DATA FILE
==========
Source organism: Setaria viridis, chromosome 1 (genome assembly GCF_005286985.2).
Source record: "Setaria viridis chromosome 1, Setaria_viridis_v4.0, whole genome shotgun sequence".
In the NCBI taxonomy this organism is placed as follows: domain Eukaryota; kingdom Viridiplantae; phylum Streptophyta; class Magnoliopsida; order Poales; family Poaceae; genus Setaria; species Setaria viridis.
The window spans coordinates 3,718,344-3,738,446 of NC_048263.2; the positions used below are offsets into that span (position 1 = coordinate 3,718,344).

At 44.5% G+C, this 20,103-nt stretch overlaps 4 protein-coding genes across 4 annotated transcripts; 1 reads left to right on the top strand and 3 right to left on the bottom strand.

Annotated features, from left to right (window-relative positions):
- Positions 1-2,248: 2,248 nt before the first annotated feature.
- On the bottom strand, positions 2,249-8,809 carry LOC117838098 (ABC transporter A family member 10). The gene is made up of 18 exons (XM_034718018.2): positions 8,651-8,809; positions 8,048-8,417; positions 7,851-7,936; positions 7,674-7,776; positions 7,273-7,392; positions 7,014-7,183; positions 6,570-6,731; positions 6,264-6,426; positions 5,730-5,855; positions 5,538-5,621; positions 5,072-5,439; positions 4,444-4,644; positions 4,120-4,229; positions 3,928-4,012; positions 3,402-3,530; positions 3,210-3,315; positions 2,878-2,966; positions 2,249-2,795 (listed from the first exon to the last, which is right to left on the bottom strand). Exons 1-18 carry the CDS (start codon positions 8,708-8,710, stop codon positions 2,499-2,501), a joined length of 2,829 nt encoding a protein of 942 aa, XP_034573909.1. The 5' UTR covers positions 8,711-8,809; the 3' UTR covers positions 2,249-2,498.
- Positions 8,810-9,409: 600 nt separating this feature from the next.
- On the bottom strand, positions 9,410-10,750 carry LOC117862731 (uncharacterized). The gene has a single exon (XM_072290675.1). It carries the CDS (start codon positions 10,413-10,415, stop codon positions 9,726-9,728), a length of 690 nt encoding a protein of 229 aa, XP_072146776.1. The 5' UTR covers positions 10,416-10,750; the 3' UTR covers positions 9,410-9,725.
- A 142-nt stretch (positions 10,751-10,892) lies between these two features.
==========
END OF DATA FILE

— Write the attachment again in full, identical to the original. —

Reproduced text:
Source organism: Setaria viridis, chromosome 1 (genome assembly GCF_005286985.2).
Source record: "Setaria viridis chromosome 1, Setaria_viridis_v4.0, whole genome shotgun sequence".
In the NCBI taxonomy this organism is placed as follows: domain Eukaryota; kingdom Viridiplantae; phylum Streptophyta; class Magnoliopsida; order Poales; family Poaceae; genus Setaria; species Setaria viridis.
The window spans coordinates 3,718,344-3,738,446 of NC_048263.2; the positions used below are offsets into that span (position 1 = coordinate 3,718,344).

At 44.5% G+C, this 20,103-nt stretch overlaps 4 protein-coding genes across 4 annotated transcripts; 1 reads left to right on the top strand and 3 right to left on the bottom strand.

Annotated features, from left to right (window-relative positions):
- Positions 1-2,248: 2,248 nt before the first annotated feature.
- On the bottom strand, positions 2,249-8,809 carry LOC117838098 (ABC transporter A family member 10). The gene is made up of 18 exons (XM_034718018.2): positions 8,651-8,809; positions 8,048-8,417; positions 7,851-7,936; positions 7,674-7,776; positions 7,273-7,392; positions 7,014-7,183; positions 6,570-6,731; positions 6,264-6,426; positions 5,730-5,855; positions 5,538-5,621; positions 5,072-5,439; positions 4,444-4,644; positions 4,120-4,229; positions 3,928-4,012; positions 3,402-3,530; positions 3,210-3,315; positions 2,878-2,966; positions 2,249-2,795 (listed from the first exon to the last, which is right to left on the bottom strand). Exons 1-18 carry the CDS (start codon positions 8,708-8,710, stop codon positions 2,499-2,501), a joined length of 2,829 nt encoding a protein of 942 aa, XP_034573909.1. The 5' UTR covers positions 8,711-8,809; the 3' UTR covers positions 2,249-2,498.
- Positions 8,810-9,409: 600 nt separating this feature from the next.
- On the bottom strand, positions 9,410-10,750 carry LOC117862731 (uncharacterized). The gene has a single exon (XM_072290675.1). It carries the CDS (start codon positions 10,413-10,415, stop codon positions 9,726-9,728), a length of 690 nt encoding a protein of 229 aa, XP_072146776.1. The 5' UTR covers positions 10,416-10,750; the 3' UTR covers positions 9,410-9,725.
- A 142-nt stretch (positions 10,751-10,892) lies between these two features.